multiple case study, individual-adapted support, client-centred
National Category
Occupational Therapy
Identifiers
urn:nbn:se:umu:diva-85567 (URN)10.3109/11038128.2013.839001 (DOI)000328280300009 ()24074300 (PubMedID)2-s2.0-84886795975 (Scopus ID)
Funder
EU, European Research CouncilSwedish Research Council, 2006-21576-36119-66
Available from: 2014-02-07 Created: 2014-02-06 Last updated: 2018-08-28Bibliographically approved
Kassberg, A.-C., Prellwitz, M. & Larsson Lund, M. (2013). The challenges of everyday technology in the workplace for persons with acquired brain injury. Scandinavian Journal of Occupational Therapy, 20(4), 272-281
Open this publication in new window or tab >>The challenges of everyday technology in the workplace for persons with acquired brain injury
2013 (English)In: Scandinavian Journal of Occupational Therapy, ISSN 1103-8128, E-ISSN 1651-2014, Vol. 20, no 4, p. 272-281Article, review/survey (Refereed) Published
Abstract [en]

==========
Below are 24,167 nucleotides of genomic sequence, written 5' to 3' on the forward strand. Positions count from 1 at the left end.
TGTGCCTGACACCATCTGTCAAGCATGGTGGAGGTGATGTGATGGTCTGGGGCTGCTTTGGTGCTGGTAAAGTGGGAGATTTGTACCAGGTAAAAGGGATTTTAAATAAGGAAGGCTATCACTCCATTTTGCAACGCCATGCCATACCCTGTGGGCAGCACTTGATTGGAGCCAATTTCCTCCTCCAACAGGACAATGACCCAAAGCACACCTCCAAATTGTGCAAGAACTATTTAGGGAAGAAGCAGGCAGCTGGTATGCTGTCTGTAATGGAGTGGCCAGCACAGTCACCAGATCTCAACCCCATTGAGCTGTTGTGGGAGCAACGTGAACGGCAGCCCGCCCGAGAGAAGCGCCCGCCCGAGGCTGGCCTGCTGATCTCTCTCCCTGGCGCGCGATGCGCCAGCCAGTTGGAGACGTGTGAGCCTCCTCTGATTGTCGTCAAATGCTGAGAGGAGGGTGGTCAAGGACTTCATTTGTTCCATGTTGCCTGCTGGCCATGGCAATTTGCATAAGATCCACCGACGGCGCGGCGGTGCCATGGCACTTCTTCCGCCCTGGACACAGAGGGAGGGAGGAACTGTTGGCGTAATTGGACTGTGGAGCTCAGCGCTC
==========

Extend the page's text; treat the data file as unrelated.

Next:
Purpose: To explore and describe how persons with an acquired brain injury (ABI) managed the everyday technology (ET) that they needed to use in their workplace and how this use influences their opportunities to work. Methods: Nine persons with an ABI were interviewed and observed when managing ET in their workplace. The data were analysed qualitatively with a constant comparative method. Results: The main category, "The challenge of managing ET in the workplace", consisted of three categories, all of which reflected different kinds of discrepancies between the participants' ability to manage ET and the demands that ET imposes on them in work: "Struggling with ET to be able to continue to work; "Depending on strategies to cope with ET to continue in a particular profession", and "Managing ET at work but concerned about keeping up with the changes". Conclusions: The result revealed discrepancies between the abilities of the persons with ABI to manage ET in relation to the demands that technology imposed on them in their work setting. This indicated that professionals need to consider the role of ET when designing interventions supporting a person's return to work after an ABI.